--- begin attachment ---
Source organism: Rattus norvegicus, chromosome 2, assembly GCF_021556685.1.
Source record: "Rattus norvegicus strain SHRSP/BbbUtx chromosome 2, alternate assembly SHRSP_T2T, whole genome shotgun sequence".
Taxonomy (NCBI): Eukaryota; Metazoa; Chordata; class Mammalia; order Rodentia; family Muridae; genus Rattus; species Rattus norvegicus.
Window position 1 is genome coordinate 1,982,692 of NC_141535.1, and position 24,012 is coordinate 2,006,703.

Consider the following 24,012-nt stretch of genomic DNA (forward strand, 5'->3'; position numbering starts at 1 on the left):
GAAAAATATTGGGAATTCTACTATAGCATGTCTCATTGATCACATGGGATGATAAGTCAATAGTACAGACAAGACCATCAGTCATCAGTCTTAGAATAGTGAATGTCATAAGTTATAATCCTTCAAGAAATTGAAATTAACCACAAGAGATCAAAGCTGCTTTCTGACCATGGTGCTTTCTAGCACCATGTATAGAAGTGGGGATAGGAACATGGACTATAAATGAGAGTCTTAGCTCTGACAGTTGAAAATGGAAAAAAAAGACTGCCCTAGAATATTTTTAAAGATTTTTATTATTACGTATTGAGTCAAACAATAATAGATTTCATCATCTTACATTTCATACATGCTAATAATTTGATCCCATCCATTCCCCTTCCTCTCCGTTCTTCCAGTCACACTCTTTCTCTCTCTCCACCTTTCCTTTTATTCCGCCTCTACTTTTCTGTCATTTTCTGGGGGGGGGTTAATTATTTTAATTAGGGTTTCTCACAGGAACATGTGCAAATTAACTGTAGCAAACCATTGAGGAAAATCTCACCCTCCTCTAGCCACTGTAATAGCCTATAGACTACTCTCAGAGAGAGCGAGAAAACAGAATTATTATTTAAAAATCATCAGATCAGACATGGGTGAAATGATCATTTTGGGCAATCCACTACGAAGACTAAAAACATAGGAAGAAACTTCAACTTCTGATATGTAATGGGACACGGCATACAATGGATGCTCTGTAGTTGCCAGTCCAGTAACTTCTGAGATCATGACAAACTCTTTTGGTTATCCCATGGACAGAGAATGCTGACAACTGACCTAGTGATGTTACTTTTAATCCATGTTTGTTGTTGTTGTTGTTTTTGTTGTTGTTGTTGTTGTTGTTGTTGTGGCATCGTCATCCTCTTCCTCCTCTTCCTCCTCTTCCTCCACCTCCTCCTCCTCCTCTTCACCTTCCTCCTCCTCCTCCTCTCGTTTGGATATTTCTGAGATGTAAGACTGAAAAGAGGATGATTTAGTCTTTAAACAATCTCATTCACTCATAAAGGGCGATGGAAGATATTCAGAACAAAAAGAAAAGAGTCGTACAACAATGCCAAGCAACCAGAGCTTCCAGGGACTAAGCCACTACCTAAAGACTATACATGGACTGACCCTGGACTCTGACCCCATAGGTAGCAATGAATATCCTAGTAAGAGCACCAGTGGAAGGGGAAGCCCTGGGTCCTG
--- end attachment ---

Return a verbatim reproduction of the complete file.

Source organism: Rattus norvegicus, chromosome 2, assembly GCF_021556685.1.
Source record: "Rattus norvegicus strain SHRSP/BbbUtx chromosome 2, alternate assembly SHRSP_T2T, whole genome shotgun sequence".
Taxonomy (NCBI): Eukaryota; Metazoa; Chordata; class Mammalia; order Rodentia; family Muridae; genus Rattus; species Rattus norvegicus.
Window position 1 is genome coordinate 1,982,692 of NC_141535.1, and position 24,012 is coordinate 2,006,703.

Consider the following 24,012-nt stretch of genomic DNA (forward strand, 5'->3'; position numbering starts at 1 on the left):
GAAAAATATTGGGAATTCTACTATAGCATGTCTCATTGATCACATGGGATGATAAGTCAATAGTACAGACAAGACCATCAGTCATCAGTCTTAGAATAGTGAATGTCATAAGTTATAATCCTTCAAGAAATTGAAATTAACCACAAGAGATCAAAGCTGCTTTCTGACCATGGTGCTTTCTAGCACCATGTATAGAAGTGGGGATAGGAACATGGACTATAAATGAGAGTCTTAGCTCTGACAGTTGAAAATGGAAAAAAAAGACTGCCCTAGAATATTTTTAAAGATTTTTATTATTACGTATTGAGTCAAACAATAATAGATTTCATCATCTTACATTTCATACATGCTAATAATTTGATCCCATCCATTCCCCTTCCTCTCCGTTCTTCCAGTCACACTCTTTCTCTCTCTCCACCTTTCCTTTTATTCCGCCTCTACTTTTCTGTCATTTTCTGGGGGGGGGTTAATTATTTTAATTAGGGTTTCTCACAGGAACATGTGCAAATTAACTGTAGCAAACCATTGAGGAAAATCTCACCCTCCTCTAGCCACTGTAATAGCCTATAGACTACTCTCAGAGAGAGCGAGAAAACAGAATTATTATTTAAAAATCATCAGATCAGACATGGGTGAAATGATCATTTTGGGCAATCCACTACGAAGACTAAAAACATAGGAAGAAACTTCAACTTCTGATATGTAATGGGACACGGCATACAATGGATGCTCTGTAGTTGCCAGTCCAGTAACTTCTGAGATCATGACAAACTCTTTTGGTTATCCCATGGACAGAGAATGCTGACAACTGACCTAGTGATGTTACTTTTAATCCATGTTTGTTGTTGTTGTTGTTTTTGTTGTTGTTGTTGTTGTTGTTGTTGTGGCATCGTCATCCTCTTCCTCCTCTTCCTCCTCTTCCTCCACCTCCTCCTCCTCCTCTTCACCTTCCTCCTCCTCCTCCTCTCGTTTGGATATTTCTGAGATGTAAGACTGAAAAGAGGATGATTTAGTCTTTAAACAATCTCATTCACTCATAAAGGGCGATGGAAGATATTCAGAACAAAAAGAAAAGAGTCGTACAACAATGCCAAGCAACCAGAGCTTCCAGGGACTAAGCCACTACCTAAAGACTATACATGGACTGACCCTGGACTCTGACCCCATAGGTAGCAATGAATATCCTAGTAAGAGCACCAGTGGAAGGGGAAGCCCTGGGTCCTG